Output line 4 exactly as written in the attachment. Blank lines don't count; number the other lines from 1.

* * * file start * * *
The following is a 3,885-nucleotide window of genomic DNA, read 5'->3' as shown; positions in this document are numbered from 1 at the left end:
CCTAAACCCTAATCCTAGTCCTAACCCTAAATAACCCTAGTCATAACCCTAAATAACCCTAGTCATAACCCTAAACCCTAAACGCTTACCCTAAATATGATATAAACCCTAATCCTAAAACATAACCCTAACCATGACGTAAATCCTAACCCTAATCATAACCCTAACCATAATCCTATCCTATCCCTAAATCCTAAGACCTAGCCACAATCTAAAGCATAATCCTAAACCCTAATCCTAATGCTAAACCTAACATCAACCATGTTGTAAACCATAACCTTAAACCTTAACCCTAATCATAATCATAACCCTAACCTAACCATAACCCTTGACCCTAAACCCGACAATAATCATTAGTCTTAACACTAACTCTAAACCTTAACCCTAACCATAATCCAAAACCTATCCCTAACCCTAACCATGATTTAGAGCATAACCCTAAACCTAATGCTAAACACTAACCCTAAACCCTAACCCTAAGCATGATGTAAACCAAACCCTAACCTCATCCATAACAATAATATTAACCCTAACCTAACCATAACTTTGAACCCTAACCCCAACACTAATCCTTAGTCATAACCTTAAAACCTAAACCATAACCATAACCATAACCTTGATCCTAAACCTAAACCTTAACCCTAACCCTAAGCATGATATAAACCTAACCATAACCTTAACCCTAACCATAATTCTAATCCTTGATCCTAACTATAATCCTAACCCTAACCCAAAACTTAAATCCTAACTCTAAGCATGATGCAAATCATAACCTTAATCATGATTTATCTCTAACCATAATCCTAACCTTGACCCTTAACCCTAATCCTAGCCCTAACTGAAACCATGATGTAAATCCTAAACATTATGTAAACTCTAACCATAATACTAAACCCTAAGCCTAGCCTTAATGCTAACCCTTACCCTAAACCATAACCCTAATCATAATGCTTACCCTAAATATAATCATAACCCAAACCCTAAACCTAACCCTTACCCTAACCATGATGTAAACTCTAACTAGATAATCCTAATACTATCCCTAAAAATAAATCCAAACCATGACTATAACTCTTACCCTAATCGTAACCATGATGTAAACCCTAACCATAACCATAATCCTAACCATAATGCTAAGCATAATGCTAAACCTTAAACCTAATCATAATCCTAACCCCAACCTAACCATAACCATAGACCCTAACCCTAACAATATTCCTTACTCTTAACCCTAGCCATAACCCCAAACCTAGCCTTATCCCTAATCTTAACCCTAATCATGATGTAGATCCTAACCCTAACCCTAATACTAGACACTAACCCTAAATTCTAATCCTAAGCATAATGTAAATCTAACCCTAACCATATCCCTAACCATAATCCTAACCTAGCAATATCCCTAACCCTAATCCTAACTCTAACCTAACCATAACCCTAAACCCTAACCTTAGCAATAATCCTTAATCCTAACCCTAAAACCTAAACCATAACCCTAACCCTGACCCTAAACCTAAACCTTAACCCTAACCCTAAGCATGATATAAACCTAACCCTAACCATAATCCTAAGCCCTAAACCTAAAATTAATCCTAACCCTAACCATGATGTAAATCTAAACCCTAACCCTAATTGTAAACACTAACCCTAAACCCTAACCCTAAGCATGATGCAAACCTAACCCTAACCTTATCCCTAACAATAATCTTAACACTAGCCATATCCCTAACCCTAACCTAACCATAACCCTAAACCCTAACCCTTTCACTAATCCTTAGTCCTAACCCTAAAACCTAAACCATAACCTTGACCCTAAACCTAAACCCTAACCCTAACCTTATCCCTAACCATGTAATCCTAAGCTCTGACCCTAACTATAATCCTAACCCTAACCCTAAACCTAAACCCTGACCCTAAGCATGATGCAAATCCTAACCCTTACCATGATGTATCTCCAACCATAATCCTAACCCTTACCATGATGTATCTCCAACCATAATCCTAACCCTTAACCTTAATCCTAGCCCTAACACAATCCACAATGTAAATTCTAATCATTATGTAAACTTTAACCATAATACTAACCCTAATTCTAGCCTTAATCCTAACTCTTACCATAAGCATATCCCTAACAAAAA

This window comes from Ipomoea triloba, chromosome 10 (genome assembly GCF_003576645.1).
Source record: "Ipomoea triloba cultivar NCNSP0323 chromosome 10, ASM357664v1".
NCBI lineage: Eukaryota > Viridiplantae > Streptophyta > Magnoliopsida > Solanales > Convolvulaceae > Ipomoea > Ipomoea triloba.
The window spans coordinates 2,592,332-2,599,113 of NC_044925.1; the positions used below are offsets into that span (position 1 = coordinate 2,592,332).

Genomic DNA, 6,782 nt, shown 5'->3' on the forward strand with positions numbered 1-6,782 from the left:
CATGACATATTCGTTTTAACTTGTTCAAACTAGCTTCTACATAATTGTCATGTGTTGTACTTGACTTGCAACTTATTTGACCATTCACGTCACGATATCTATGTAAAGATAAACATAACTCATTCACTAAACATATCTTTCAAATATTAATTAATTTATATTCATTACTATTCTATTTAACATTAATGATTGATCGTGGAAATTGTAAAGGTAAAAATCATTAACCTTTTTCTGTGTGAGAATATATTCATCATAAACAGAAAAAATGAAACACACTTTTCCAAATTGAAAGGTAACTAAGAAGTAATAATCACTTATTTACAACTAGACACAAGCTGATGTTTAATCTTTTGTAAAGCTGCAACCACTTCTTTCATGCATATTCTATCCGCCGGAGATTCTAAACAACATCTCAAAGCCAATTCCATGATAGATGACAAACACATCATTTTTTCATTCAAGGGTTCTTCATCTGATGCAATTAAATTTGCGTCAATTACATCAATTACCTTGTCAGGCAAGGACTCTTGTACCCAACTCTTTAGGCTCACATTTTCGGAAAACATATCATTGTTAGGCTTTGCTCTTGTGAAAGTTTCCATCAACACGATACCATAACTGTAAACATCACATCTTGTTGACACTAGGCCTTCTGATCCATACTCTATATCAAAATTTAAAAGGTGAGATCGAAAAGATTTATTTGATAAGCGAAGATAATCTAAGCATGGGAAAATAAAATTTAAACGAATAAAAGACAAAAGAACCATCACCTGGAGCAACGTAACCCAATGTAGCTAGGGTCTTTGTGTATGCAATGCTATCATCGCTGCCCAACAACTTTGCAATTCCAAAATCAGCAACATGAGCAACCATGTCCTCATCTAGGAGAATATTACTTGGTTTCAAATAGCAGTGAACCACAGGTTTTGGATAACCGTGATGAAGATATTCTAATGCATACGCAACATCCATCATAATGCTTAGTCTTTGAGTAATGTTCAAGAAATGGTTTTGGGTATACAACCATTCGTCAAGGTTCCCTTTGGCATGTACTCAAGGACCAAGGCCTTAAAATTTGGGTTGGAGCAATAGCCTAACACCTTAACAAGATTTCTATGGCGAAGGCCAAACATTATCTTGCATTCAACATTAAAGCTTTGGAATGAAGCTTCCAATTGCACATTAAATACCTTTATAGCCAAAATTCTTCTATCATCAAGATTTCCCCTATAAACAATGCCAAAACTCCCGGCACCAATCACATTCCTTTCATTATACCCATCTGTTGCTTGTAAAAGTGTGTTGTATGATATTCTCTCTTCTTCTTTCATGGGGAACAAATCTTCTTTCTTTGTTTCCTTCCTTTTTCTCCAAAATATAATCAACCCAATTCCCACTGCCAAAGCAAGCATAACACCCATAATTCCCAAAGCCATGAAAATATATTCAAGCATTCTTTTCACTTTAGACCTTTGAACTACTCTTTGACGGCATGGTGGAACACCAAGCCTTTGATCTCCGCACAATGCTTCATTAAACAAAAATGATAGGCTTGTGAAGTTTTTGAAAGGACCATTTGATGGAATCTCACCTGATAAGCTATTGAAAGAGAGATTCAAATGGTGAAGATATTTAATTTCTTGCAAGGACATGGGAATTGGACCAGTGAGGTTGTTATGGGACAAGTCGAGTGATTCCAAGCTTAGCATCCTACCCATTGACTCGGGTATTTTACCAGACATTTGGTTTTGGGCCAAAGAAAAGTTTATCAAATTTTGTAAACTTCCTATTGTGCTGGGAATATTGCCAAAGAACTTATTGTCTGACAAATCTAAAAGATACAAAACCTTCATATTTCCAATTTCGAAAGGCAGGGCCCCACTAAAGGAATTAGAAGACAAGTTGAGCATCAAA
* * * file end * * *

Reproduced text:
Source record: "Ipomoea triloba cultivar NCNSP0323 chromosome 10, ASM357664v1".